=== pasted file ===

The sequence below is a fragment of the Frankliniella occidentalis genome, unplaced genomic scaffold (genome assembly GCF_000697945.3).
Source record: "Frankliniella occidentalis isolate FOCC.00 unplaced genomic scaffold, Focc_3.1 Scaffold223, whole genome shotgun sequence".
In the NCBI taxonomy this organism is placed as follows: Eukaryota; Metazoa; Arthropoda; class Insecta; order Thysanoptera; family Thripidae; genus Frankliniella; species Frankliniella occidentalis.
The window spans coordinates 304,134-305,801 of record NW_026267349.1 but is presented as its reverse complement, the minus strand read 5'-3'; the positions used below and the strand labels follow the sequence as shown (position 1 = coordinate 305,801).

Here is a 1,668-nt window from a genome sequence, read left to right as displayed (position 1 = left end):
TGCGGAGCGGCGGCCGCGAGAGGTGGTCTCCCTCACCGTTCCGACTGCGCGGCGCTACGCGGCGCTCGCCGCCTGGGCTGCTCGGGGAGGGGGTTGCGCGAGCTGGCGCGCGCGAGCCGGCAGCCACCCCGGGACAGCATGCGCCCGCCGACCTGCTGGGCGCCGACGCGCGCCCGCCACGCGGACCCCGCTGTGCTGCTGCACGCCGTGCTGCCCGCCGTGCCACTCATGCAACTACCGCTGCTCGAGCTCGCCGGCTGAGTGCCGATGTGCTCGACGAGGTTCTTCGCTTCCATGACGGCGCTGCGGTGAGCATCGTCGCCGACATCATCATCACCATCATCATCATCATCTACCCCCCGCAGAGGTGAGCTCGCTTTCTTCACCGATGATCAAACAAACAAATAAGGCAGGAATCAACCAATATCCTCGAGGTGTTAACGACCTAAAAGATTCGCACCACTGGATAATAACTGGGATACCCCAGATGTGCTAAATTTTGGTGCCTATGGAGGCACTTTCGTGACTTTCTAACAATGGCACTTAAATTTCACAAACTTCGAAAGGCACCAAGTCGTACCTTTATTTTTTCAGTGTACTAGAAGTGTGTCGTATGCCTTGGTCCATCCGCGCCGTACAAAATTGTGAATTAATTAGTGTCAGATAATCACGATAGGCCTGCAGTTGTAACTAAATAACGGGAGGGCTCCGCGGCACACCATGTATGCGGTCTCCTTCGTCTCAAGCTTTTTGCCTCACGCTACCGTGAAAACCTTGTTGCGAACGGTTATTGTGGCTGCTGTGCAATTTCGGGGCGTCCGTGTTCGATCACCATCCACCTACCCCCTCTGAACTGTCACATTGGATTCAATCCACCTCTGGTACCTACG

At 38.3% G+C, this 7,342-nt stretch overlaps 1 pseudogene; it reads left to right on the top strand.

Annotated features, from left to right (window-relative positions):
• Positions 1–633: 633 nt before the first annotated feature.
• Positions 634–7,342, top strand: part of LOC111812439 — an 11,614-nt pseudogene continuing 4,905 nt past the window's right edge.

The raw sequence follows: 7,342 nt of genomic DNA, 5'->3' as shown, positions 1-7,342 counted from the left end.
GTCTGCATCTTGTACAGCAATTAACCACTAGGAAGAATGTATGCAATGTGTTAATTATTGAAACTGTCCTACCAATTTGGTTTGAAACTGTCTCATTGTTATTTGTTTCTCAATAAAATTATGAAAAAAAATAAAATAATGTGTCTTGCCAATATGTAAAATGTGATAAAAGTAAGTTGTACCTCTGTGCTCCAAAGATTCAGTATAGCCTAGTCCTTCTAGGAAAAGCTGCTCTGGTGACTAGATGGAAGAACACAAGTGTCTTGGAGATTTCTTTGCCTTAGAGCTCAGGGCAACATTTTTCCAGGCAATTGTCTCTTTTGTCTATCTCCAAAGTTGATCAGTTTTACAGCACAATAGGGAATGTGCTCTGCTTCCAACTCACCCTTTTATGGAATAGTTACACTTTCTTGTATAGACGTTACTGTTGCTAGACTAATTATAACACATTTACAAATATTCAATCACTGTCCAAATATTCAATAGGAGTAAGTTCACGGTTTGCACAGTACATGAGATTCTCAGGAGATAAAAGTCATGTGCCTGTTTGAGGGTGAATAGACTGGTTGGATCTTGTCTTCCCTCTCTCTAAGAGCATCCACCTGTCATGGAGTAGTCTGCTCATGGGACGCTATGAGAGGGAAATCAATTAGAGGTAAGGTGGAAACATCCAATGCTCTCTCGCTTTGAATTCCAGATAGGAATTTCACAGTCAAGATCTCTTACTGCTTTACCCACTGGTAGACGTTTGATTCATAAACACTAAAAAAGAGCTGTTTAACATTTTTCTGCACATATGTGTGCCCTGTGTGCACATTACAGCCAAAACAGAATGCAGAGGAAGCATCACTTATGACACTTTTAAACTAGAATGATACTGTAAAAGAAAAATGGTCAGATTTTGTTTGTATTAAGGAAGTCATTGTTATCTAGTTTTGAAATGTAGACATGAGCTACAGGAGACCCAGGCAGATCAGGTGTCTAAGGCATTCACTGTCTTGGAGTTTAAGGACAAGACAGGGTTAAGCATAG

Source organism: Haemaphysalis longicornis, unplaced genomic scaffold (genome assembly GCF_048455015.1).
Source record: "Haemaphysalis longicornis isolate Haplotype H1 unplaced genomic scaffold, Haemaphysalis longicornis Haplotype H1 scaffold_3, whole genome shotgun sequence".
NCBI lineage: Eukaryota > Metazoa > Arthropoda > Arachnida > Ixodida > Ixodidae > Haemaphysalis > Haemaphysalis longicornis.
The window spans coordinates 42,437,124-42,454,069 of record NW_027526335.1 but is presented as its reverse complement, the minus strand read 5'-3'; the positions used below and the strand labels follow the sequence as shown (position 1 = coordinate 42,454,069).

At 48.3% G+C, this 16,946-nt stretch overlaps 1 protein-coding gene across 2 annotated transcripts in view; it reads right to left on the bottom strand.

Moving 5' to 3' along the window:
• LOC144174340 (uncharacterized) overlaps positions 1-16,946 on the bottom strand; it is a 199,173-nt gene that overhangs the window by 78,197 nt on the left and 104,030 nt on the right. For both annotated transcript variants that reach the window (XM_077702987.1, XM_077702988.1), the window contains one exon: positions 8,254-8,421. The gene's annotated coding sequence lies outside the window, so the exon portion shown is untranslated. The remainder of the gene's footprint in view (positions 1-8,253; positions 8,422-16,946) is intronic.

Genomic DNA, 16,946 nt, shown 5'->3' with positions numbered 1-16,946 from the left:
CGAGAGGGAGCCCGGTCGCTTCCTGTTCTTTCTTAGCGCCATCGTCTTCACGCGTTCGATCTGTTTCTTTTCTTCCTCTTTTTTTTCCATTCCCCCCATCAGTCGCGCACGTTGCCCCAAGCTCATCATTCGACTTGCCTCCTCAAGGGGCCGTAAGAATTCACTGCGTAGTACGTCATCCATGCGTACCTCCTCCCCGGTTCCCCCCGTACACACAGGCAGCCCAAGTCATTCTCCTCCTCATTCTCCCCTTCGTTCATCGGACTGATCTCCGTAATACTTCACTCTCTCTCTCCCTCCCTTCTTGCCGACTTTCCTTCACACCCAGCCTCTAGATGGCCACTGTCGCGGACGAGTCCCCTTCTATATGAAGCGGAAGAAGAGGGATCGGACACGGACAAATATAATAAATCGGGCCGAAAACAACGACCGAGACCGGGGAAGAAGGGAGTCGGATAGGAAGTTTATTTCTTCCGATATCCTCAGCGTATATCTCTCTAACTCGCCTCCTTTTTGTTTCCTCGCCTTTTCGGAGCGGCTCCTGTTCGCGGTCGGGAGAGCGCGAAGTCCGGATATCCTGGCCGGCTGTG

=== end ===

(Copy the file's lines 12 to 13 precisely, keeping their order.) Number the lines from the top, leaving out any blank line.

GTCTGCATCTTGTACAGCAATTAACCACTAGGAAGAATGTATGCAATGTGTTAATTATTGAAACTGTCCTACCAATTTGGTTTGAAACTGTCTCATTGTTATTTGTTTCTCAATAAAATTATGAAAAAAAATAAAATAATGTGTCTTGCCAATATGTAAAATGTGATAAAAGTAAGTTGTACCTCTGTGCTCCAAAGATTCAGTATAGCCTAGTCCTTCTAGGAAAAGCTGCTCTGGTGACTAGATGGAAGAACACAAGTGTCTTGGAGATTTCTTTGCCTTAGAGCTCAGGGCAACATTTTTCCAGGCAATTGTCTCTTTTGTCTATCTCCAAAGTTGATCAGTTTTACAGCACAATAGGGAATGTGCTCTGCTTCCAACTCACCCTTTTATGGAATAGTTACACTTTCTTGTATAGACGTTACTGTTGCTAGACTAATTATAACACATTTACAAATATTCAATCACTGTCCAAATATTCAATAGGAGTAAGTTCACGGTTTGCACAGTACATGAGATTCTCAGGAGATAAAAGTCATGTGCCTGTTTGAGGGTGAATAGACTGGTTGGATCTTGTCTTCCCTCTCTCTAAGAGCATCCACCTGTCATGGAGTAGTCTGCTCATGGGACGCTATGAGAGGGAAATCAATTAGAGGTAAGGTGGAAACATCCAATGCTCTCTCGCTTTGAATTCCAGATAGGAATTTCACAGTCAAGATCTCTTACTGCTTTACCCACTGGTAGACGTTTGATTCATAAACACTAAAAAAGAGCTGTTTAACATTTTTCTGCACATATGTGTGCCCTGTGTGCACATTACAGCCAAAACAGAATGCAGAGGAAGCATCACTTATGACACTTTTAAACTAGAATGATACTGTAAAAGAAAAATGGTCAGATTTTGTTTGTATTAAGGAAGTCATTGTTATCTAGTTTTGAAATGTAGACATGAGCTACAGGAGACCCAGGCAGATCAGGTGTCTAAGGCATTCACTGTCTTGGAGTTTAAGGACAAGACAGGGTTAAGCATAG

Source organism: Haemaphysalis longicornis, unplaced genomic scaffold (genome assembly GCF_048455015.1).